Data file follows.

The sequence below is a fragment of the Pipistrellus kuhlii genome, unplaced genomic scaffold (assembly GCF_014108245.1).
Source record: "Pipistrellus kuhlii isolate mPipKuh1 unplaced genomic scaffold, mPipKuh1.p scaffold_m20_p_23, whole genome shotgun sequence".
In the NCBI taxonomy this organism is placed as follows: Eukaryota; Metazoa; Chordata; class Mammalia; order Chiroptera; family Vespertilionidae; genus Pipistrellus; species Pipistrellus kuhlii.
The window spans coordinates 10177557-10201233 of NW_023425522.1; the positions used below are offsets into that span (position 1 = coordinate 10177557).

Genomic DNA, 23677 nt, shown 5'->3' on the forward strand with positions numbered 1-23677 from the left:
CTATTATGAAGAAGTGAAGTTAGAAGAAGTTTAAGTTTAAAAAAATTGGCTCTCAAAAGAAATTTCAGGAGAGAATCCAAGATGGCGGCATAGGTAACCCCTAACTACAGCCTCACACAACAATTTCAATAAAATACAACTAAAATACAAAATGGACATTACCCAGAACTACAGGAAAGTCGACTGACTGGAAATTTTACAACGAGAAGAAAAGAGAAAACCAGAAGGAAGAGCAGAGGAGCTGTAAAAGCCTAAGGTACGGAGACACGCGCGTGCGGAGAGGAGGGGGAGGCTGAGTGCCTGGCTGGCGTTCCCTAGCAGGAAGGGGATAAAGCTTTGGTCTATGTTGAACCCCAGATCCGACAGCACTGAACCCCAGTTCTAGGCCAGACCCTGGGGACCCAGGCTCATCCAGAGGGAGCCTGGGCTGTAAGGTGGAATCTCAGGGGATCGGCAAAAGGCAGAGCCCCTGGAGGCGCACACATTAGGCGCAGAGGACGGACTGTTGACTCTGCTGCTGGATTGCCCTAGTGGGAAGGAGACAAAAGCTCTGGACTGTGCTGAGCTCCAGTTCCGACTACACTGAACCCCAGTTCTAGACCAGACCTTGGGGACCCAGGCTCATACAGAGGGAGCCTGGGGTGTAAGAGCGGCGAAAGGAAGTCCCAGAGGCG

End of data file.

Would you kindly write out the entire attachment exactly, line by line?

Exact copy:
The sequence below is a fragment of the Pipistrellus kuhlii genome, unplaced genomic scaffold (assembly GCF_014108245.1).
Source record: "Pipistrellus kuhlii isolate mPipKuh1 unplaced genomic scaffold, mPipKuh1.p scaffold_m20_p_23, whole genome shotgun sequence".
In the NCBI taxonomy this organism is placed as follows: Eukaryota; Metazoa; Chordata; class Mammalia; order Chiroptera; family Vespertilionidae; genus Pipistrellus; species Pipistrellus kuhlii.
The window spans coordinates 10177557-10201233 of NW_023425522.1; the positions used below are offsets into that span (position 1 = coordinate 10177557).

Genomic DNA, 23677 nt, shown 5'->3' on the forward strand with positions numbered 1-23677 from the left:
CTATTATGAAGAAGTGAAGTTAGAAGAAGTTTAAGTTTAAAAAAATTGGCTCTCAAAAGAAATTTCAGGAGAGAATCCAAGATGGCGGCATAGGTAACCCCTAACTACAGCCTCACACAACAATTTCAATAAAATACAACTAAAATACAAAATGGACATTACCCAGAACTACAGGAAAGTCGACTGACTGGAAATTTTACAACGAGAAGAAAAGAGAAAACCAGAAGGAAGAGCAGAGGAGCTGTAAAAGCCTAAGGTACGGAGACACGCGCGTGCGGAGAGGAGGGGGAGGCTGAGTGCCTGGCTGGCGTTCCCTAGCAGGAAGGGGATAAAGCTTTGGTCTATGTTGAACCCCAGATCCGACAGCACTGAACCCCAGTTCTAGGCCAGACCCTGGGGACCCAGGCTCATCCAGAGGGAGCCTGGGCTGTAAGGTGGAATCTCAGGGGATCGGCAAAAGGCAGAGCCCCTGGAGGCGCACACATTAGGCGCAGAGGACGGACTGTTGACTCTGCTGCTGGATTGCCCTAGTGGGAAGGAGACAAAAGCTCTGGACTGTGCTGAGCTCCAGTTCCGACTACACTGAACCCCAGTTCTAGACCAGACCTTGGGGACCCAGGCTCATACAGAGGGAGCCTGGGGTGTAAGAGCGGCGAAAGGAAGTCCCAGAGGCG